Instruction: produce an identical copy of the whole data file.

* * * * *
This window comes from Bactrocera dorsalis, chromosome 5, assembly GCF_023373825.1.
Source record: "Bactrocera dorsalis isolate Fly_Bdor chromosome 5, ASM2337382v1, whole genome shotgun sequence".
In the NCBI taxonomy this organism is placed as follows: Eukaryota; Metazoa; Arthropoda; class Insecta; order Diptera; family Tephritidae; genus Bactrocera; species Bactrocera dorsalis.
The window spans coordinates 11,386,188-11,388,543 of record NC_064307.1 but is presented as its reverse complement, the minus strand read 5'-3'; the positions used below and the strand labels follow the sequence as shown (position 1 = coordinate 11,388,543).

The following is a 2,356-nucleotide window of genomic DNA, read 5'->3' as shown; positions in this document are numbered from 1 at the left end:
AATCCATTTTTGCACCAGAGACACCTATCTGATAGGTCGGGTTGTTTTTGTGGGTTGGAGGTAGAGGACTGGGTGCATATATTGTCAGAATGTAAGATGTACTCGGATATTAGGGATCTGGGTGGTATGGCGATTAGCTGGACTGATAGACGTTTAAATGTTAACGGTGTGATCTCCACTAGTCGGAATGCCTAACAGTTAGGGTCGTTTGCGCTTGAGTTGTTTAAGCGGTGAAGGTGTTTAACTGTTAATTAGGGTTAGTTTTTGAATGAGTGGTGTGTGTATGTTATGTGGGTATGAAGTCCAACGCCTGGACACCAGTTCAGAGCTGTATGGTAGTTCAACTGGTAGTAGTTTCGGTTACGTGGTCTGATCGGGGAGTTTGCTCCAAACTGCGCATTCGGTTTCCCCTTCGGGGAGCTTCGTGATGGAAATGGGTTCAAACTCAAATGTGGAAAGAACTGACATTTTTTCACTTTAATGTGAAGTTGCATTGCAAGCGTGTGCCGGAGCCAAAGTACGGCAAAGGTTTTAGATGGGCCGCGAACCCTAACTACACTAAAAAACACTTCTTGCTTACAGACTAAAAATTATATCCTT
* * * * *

This window comes from Bactrocera dorsalis, chromosome 5, assembly GCF_023373825.1.
Source record: "Bactrocera dorsalis isolate Fly_Bdor chromosome 5, ASM2337382v1, whole genome shotgun sequence".
In the NCBI taxonomy this organism is placed as follows: Eukaryota; Metazoa; Arthropoda; class Insecta; order Diptera; family Tephritidae; genus Bactrocera; species Bactrocera dorsalis.
The window spans coordinates 11,386,188-11,388,543 of record NC_064307.1 but is presented as its reverse complement, the minus strand read 5'-3'; the positions used below and the strand labels follow the sequence as shown (position 1 = coordinate 11,388,543).

The following is a 2,356-nucleotide window of genomic DNA, read 5'->3' as shown; positions in this document are numbered from 1 at the left end:
AATCCATTTTTGCACCAGAGACACCTATCTGATAGGTCGGGTTGTTTTTGTGGGTTGGAGGTAGAGGACTGGGTGCATATATTGTCAGAATGTAAGATGTACTCGGATATTAGGGATCTGGGTGGTATGGCGATTAGCTGGACTGATAGACGTTTAAATGTTAACGGTGTGATCTCCACTAGTCGGAATGCCTAACAGTTAGGGTCGTTTGCGCTTGAGTTGTTTAAGCGGTGAAGGTGTTTAACTGTTAATTAGGGTTAGTTTTTGAATGAGTGGTGTGTGTATGTTATGTGGGTATGAAGTCCAACGCCTGGACACCAGTTCAGAGCTGTATGGTAGTTCAACTGGTAGTAGTTTCGGTTACGTGGTCTGATCGGGGAGTTTGCTCCAAACTGCGCATTCGGTTTCCCCTTCGGGGAGCTTCGTGATGGAAATGGGTTCAAACTCAAATGTGGAAAGAACTGACATTTTTTCACTTTAATGTGAAGTTGCATTGCAAGCGTGTGCCGGAGCCAAAGTACGGCAAAGGTTTTAGATGGGCCGCGAACCCTAACTACACTAAAAAACACTTCTTGCTTACAGACTAAAAATTATATCCTT